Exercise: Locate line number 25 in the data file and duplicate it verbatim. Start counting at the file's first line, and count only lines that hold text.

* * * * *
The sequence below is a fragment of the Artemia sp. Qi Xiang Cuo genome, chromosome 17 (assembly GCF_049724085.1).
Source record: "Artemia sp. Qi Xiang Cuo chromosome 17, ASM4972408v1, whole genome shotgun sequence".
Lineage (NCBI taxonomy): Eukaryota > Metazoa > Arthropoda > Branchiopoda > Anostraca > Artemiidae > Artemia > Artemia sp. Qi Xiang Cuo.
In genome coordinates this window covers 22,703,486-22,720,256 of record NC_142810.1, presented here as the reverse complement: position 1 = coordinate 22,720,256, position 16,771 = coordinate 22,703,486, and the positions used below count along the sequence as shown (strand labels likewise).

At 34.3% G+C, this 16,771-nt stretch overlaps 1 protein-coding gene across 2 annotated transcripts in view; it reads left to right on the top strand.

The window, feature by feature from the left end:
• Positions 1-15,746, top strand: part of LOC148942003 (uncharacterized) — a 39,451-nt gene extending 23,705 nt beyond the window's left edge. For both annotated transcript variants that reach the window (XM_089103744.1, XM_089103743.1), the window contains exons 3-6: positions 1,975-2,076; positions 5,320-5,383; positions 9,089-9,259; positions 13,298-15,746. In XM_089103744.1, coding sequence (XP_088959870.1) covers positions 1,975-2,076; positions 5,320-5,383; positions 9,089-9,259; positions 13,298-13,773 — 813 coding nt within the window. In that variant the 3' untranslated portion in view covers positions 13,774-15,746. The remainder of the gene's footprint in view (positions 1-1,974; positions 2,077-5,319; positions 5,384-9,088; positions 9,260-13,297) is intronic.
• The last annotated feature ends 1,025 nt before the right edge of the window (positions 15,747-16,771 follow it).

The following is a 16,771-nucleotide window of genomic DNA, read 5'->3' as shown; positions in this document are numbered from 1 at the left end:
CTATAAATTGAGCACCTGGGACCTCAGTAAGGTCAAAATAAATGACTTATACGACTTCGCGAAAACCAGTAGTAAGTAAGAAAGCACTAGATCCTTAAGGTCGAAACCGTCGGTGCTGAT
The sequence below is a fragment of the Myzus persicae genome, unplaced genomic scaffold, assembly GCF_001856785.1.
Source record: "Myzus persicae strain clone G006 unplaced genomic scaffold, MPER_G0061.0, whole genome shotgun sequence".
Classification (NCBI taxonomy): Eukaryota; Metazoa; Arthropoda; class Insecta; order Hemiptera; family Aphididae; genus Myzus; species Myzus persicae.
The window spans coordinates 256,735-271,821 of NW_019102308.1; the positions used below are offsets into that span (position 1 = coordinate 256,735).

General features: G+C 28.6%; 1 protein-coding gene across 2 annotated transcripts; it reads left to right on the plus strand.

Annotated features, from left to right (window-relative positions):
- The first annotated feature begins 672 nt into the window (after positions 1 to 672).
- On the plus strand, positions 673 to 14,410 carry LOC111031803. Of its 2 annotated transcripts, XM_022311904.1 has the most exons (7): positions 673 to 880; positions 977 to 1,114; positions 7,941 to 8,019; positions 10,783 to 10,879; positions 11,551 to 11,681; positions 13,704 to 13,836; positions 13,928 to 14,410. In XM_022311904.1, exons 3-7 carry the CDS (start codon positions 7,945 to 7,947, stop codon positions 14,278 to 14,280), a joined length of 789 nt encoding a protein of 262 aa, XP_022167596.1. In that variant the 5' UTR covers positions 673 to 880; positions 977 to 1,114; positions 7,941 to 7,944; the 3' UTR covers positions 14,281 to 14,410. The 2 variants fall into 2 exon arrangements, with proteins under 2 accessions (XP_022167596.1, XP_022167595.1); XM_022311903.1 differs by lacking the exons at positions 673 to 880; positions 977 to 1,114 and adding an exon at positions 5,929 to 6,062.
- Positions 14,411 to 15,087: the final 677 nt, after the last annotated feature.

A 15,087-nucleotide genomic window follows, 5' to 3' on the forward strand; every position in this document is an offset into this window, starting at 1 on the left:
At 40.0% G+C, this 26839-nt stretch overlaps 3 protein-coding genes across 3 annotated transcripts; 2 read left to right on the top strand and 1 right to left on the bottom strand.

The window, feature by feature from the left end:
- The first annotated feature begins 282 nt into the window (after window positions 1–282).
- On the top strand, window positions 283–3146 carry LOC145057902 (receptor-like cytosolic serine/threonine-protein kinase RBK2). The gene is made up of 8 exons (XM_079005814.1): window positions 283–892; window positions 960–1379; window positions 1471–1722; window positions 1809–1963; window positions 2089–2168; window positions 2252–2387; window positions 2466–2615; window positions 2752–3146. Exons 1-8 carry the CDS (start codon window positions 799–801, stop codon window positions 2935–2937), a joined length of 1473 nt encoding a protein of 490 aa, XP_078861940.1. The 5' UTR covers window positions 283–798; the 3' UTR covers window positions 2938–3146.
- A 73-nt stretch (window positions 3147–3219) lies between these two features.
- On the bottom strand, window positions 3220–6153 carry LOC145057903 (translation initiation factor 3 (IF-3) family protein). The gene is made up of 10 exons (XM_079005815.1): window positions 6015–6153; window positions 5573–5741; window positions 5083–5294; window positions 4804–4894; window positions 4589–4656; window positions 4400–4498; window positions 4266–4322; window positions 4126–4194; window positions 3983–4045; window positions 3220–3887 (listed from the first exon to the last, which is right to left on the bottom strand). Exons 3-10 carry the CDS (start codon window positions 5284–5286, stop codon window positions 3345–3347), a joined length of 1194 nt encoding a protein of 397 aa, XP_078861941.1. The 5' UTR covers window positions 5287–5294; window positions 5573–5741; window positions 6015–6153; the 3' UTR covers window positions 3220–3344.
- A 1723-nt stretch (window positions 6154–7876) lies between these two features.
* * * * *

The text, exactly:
- A 73-nt stretch (window positions 3147–3219) lies between these two features.